For most successful athletes, sport has identified each individual and placed them in center-stage. To lose playing time or a starting position as a collegiate or professional athlete can be equal to a non-athlete losing their dream job. Therefore, an athletic trainer who works on rehabilitating athletes back to optimal performance must understand each individual athlete's mindset, and creatively design a rehabilitation plan around that information. “Some physically active people find it difficult to adhere to a rehabilitation plan of care. Creative plans must be developed to fit the person’s needs, such as prescribing exercises that can be done at home or with limited equipment” (Denegar, E. Saliba, & S. Saliba, 2016, p 58). Not all professionals in a sports medicine team may not have the same working and close relationship that the athletic trainers do, but these professionals should all be aware and understand the dynamics, aspects, and process of recovery. Certified athletic trainers work closely with their athletes, both before and after injury; understanding of each athlete and injury, personal attention given to each individual, and caring attitude that is provided by trainers, can have a positive or negative effect on the athlete's psychological and physical recovery towards treatment with therapeutic modalities (Denegar, E. Saliba, & S. Saliba, 2016).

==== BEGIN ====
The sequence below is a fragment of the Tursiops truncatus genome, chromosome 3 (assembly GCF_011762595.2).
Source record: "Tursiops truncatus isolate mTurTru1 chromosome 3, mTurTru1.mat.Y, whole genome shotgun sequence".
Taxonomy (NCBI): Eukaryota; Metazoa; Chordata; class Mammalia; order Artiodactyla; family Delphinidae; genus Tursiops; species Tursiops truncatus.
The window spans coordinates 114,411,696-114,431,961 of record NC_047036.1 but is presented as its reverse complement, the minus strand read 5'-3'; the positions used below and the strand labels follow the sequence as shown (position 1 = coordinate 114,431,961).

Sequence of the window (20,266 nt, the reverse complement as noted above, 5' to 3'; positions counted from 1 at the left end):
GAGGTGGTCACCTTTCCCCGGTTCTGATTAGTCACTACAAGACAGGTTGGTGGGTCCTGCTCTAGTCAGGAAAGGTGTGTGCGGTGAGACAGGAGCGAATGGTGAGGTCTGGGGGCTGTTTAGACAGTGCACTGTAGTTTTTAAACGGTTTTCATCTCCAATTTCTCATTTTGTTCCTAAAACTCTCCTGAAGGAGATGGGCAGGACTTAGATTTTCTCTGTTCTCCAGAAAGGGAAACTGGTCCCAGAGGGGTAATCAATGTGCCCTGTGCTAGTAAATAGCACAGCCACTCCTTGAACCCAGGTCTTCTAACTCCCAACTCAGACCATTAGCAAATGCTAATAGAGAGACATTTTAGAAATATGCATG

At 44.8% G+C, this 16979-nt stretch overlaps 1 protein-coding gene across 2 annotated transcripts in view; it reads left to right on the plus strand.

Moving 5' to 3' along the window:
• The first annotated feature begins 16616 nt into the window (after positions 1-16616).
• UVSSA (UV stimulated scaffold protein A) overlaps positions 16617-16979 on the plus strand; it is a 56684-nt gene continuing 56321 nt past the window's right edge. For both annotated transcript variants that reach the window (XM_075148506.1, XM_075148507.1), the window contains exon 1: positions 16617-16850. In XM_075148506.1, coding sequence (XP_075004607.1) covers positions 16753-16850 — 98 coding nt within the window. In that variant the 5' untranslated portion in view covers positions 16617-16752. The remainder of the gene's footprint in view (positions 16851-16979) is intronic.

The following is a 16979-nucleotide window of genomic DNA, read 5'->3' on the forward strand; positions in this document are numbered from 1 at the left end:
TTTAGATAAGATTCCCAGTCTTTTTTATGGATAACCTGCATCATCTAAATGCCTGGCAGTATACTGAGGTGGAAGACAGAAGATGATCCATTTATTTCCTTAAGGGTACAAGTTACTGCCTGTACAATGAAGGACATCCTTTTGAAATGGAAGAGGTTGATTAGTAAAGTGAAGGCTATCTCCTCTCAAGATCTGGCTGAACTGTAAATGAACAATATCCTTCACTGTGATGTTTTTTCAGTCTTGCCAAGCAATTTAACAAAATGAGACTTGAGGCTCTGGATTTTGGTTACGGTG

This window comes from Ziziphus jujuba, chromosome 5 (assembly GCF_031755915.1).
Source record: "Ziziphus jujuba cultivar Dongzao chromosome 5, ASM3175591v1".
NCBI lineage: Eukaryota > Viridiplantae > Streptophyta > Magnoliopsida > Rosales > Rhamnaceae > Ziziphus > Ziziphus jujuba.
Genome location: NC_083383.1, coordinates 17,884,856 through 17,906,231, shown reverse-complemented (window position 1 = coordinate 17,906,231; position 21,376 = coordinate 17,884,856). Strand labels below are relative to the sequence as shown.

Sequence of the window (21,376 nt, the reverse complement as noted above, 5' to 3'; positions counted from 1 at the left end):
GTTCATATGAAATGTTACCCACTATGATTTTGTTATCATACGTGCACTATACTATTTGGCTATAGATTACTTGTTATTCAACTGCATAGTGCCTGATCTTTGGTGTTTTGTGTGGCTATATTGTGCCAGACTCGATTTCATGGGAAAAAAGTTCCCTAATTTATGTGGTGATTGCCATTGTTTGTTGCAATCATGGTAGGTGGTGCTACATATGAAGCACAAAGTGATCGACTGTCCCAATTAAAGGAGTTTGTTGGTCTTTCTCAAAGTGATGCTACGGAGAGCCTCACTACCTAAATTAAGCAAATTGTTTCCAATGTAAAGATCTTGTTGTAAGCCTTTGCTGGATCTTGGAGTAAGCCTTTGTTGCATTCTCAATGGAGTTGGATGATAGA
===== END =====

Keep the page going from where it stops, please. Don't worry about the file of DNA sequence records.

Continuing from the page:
Minor Muscle Injuries
During the course of an athletic injury, the acronym commonly used among athletes and sports medicine professionals is rest, ice, compression, and elevate (RICE) and is quickly taken into consideration and applied to the injured athlete but, not in all situations. Acute muscle injuries happen when an athlete suddenly stretches a muscle beyond its point or level of elasticity (Morrison, 2016). Therefore, in this situation, resting the damaged area, applying a cold compress or ice, compressing it with elastic wrap or something that can keep a strong hold around the injured site, and then elevating it, is the first step towards recovery, so they say.